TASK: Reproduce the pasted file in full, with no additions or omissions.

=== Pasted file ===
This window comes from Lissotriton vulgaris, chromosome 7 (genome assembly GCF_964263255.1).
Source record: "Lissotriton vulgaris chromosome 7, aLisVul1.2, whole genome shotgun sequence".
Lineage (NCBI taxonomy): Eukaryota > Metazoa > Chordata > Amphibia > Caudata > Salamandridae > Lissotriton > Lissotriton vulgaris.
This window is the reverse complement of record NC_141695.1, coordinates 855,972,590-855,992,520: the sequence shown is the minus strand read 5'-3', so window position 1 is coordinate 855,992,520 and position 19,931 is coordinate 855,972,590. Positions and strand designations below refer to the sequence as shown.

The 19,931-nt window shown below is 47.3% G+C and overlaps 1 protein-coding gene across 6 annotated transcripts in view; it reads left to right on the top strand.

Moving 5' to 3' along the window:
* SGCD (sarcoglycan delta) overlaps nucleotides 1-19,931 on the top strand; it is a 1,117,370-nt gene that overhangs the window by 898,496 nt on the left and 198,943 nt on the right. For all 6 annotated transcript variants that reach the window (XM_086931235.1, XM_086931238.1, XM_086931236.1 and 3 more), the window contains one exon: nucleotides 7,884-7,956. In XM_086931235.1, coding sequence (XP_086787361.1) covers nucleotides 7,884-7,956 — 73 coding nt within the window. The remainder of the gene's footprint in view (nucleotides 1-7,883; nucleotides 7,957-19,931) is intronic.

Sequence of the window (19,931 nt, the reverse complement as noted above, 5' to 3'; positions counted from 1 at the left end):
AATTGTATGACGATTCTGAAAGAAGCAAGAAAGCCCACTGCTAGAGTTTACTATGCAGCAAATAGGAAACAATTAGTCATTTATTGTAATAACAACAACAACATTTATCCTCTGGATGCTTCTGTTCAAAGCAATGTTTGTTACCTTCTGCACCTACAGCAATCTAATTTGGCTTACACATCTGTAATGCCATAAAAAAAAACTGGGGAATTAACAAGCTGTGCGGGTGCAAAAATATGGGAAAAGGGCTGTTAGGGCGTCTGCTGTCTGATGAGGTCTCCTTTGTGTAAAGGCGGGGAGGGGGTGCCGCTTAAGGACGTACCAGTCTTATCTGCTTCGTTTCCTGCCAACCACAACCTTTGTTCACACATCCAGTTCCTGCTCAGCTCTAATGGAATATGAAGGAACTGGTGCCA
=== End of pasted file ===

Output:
This window comes from Lissotriton vulgaris, chromosome 7 (genome assembly GCF_964263255.1).
Source record: "Lissotriton vulgaris chromosome 7, aLisVul1.2, whole genome shotgun sequence".
Lineage (NCBI taxonomy): Eukaryota > Metazoa > Chordata > Amphibia > Caudata > Salamandridae > Lissotriton > Lissotriton vulgaris.
This window is the reverse complement of record NC_141695.1, coordinates 855,972,590-855,992,520: the sequence shown is the minus strand read 5'-3', so window position 1 is coordinate 855,992,520 and position 19,931 is coordinate 855,972,590. Positions and strand designations below refer to the sequence as shown.

The 19,931-nt window shown below is 47.3% G+C and overlaps 1 protein-coding gene across 6 annotated transcripts in view; it reads left to right on the top strand.

Moving 5' to 3' along the window:
* SGCD (sarcoglycan delta) overlaps nucleotides 1-19,931 on the top strand; it is a 1,117,370-nt gene that overhangs the window by 898,496 nt on the left and 198,943 nt on the right. For all 6 annotated transcript variants that reach the window (XM_086931235.1, XM_086931238.1, XM_086931236.1 and 3 more), the window contains one exon: nucleotides 7,884-7,956. In XM_086931235.1, coding sequence (XP_086787361.1) covers nucleotides 7,884-7,956 — 73 coding nt within the window. The remainder of the gene's footprint in view (nucleotides 1-7,883; nucleotides 7,957-19,931) is intronic.

Sequence of the window (19,931 nt, the reverse complement as noted above, 5' to 3'; positions counted from 1 at the left end):
AATTGTATGACGATTCTGAAAGAAGCAAGAAAGCCCACTGCTAGAGTTTACTATGCAGCAAATAGGAAACAATTAGTCATTTATTGTAATAACAACAACAACATTTATCCTCTGGATGCTTCTGTTCAAAGCAATGTTTGTTACCTTCTGCACCTACAGCAATCTAATTTGGCTTACACATCTGTAATGCCATAAAAAAAAACTGGGGAATTAACAAGCTGTGCGGGTGCAAAAATATGGGAAAAGGGCTGTTAGGGCGTCTGCTGTCTGATGAGGTCTCCTTTGTGTAAAGGCGGGGAGGGGGTGCCGCTTAAGGACGTACCAGTCTTATCTGCTTCGTTTCCTGCCAACCACAACCTTTGTTCACACATCCAGTTCCTGCTCAGCTCTAATGGAATATGAAGGAACTGGTGCCA